Most pregnant patients can exercise. There are few maternal medical conditions in which aerobic exercise is absolutely contraindicated. When questions exist regarding safety of aerobic exercise in pregnancy, consultation with relevant specialists and subspecialists (eg, obstetrics and gynecology, maternal–fetal medicine, cardiology, pulmonology), when indicated, is advised. In women who have obstetric or medical comorbidities, exercise regimens should be individualized. Obstetrician–gynecologists and other obstetric care providers should evaluate women with medical or obstetric complications carefully before making recommendations on physical activity participation during pregnancy.
Anatomic and Physiologic Aspects of Exercise in Pregnancy
Pregnancy results in anatomic and physiologic changes that should be considered when prescribing exercise. The most distinct changes during pregnancy are weight gain and a shift in the point of gravity that results in progressive lordosis. These changes lead to an increase in the forces across joints and the spine during weight-bearing exercise. As a result, more than 60% of all pregnant women experience low back pain (13). Strengthening abdominal and back muscles could minimize this risk. Blood volume, heart rate, stroke volume, and cardiac output normally increase during pregnancy, and systemic vascular resistance decreases (Table 1). These hemodynamic changes establish the circulatory reserve necessary to sustain the pregnant woman and fetus at rest and during exercise. Maintaining a supine position during exercise after 20 weeks of gestation may result in decreased venous return due to aortocaval compression from the gravid uterus, leading to hypotension, and this hemodynamic change should be considered when prescribing exercise modifications in pregnancy (14–16).
In pregnancy, there also are profound respiratory changes. Minute ventilation increases up to 50%, primarily as a result of the increased tidal volume. Because of a physiologic decrease in pulmonary reserve, the ability to exercise anaerobically is impaired, and oxygen availability for aerobic exercise and increased work load consistently lags. The physiologic respiratory alkalosis of pregnancy may not be sufficient to compensate for the developing metabolic acidosis of strenuous exercise. Decreases in subjective work load and maximum exercise performance in pregnant women, particularly in those who are overweight or obese, limit their ability to engage in more strenuous physical activities (17). Aerobic training in pregnancy has been shown to increase aerobic capacity in normal weight and overweight pregnant women (18–20).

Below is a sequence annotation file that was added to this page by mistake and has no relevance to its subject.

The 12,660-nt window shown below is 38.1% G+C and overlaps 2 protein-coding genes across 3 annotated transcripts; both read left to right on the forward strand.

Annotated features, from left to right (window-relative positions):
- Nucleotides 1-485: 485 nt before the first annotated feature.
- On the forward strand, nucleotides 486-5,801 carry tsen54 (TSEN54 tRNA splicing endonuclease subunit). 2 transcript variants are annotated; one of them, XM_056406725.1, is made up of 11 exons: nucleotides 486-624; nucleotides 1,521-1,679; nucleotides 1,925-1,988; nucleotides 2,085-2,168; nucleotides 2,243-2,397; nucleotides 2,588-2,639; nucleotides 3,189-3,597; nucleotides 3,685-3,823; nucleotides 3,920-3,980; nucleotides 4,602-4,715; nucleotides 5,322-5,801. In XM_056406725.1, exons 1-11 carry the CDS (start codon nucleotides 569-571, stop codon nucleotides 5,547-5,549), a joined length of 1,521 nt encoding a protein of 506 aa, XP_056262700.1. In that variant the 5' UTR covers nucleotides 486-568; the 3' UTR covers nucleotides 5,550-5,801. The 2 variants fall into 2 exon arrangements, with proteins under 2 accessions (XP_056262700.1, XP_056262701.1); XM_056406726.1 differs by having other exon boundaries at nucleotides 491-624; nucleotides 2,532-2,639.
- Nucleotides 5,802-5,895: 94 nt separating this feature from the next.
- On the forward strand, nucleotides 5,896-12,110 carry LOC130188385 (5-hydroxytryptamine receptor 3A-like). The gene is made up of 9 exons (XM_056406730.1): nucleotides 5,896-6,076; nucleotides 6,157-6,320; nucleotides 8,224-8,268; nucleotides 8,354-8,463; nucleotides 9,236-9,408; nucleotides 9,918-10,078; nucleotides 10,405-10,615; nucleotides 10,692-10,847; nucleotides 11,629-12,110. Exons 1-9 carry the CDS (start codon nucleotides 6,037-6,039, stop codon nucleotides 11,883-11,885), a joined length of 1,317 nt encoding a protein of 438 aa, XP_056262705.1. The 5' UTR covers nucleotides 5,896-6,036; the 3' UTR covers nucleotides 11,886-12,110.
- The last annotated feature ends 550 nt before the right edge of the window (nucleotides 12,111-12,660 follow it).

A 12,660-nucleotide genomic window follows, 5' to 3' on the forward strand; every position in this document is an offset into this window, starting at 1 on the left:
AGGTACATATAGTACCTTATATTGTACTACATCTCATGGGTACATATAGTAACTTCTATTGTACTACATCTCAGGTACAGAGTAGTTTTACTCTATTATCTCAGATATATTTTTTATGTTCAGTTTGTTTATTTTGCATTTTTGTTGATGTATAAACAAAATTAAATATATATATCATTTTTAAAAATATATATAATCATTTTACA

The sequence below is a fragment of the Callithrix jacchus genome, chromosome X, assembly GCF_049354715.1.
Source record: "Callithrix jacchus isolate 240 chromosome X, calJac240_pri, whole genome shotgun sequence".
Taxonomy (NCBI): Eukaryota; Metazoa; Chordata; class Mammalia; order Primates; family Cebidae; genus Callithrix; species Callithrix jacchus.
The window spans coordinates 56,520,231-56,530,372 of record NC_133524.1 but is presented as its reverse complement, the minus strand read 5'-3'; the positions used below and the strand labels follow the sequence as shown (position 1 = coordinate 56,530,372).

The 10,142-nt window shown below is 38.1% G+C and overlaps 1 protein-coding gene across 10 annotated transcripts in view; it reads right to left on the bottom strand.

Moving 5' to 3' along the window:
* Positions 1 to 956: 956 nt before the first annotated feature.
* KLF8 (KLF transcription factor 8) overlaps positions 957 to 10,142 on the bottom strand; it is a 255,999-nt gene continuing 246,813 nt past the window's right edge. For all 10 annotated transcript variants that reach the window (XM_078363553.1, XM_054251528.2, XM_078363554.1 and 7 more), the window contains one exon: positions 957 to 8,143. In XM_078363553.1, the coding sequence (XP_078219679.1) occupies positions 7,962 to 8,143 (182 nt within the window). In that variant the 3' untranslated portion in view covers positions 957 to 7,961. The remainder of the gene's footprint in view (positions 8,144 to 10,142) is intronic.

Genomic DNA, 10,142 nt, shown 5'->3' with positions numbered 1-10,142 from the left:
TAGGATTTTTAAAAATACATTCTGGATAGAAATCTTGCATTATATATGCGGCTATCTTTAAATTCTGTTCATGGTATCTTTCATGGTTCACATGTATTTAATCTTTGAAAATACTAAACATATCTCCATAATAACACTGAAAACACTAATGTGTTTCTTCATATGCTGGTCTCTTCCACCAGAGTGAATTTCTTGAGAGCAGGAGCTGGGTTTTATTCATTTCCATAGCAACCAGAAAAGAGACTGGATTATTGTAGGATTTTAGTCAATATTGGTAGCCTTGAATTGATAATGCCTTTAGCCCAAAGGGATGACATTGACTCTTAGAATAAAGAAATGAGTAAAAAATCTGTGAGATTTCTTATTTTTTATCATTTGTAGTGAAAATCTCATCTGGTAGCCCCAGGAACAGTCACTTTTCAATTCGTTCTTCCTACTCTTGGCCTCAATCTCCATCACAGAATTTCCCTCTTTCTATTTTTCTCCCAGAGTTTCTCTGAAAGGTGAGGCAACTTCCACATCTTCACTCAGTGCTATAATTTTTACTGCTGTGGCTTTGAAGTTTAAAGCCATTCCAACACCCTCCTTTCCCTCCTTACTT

Temperature regulation is highly dependent on hydration and environmental conditions. During exercise, pregnant women should stay well hydrated, wear loose-fitting clothing, and avoid high heat and humidity to protect against heat stress, particularly during the first trimester (1). Although exposure to heat from sources such as hot tubs, saunas, or fever has been associated with an increased risk of neural tube defects (21), exercise would not be expected to increase core body temperature into the range of concern. At least one study found no association between exercise and neural tube defects (22).
Fetal Response to Maternal Exercise
Most of the studies addressing fetal response to maternal exercise have focused on fetal heart rate changes and birth weight. Studies have demonstrated minimum to moderate increases in fetal heart rate by 10–30 beats per minute over the baseline during or after exercise (23–26). Three meta-analyses concluded that the differences in birth weight were minimal to none in women who exercised during pregnancy compared with controls (27–29). However, women who continued to exercise vigorously during the third trimester were more likely to deliver infants weighing 200–400 g less than comparable controls, although there was not an increased risk of fetal growth restriction (27–29). A cohort study that assessed umbilical artery blood flow, fetal heart rates, and biophysical profiles before and after strenuous exercise in the second trimester demonstrated that 30 minutes of strenuous exercise was well tolerated by women and fetuses in active and inactive pregnant women (26). More data are needed from athletes who may exert beyond the accepted “vigorous” definition of up to 85% of capacity, and it is possible that there is an absolute level of intensity (or duration, or both) that exists, and if exceeded, could place the fetus at risk. Individualized exercise prescriptions may be warranted in pregnant athletes to ascertain whether there is a threshold beyond which fetal well-being may be compromised (30).
Benefits of Exercise During Pregnancy
The benefits of exercise during pregnancy are numerous (Box 2) (31). Regular aerobic exercise during pregnancy has been shown to improve or maintain physical fitness (8, 9, 27). Observational studies of women who exercise during pregnancy have shown benefits such as decreased GDM (Odds Ratio [OR] 0.103; 95% CI, 0.013–0.803) (6, 32–34), cesarean birth (Relative Risk 0.69, 95% CI, 0.42, 0.82) (35) and operative vaginal delivery (9, 35, 36), and postpartum recovery time (9). Physical activity also can be an essential factor in the prevention of depressive disorders of women in the postpartum period (37, 38). In pregnancy, greater self-reported overall physical fitness and cardiorespiratory fitness are associated with less bodily pain, lumbar and sciatic pain, and reduced pain disability (39). Studies are needed to explore whether improving physical fitness before and during pregnancy could decrease pain during the peripartum period.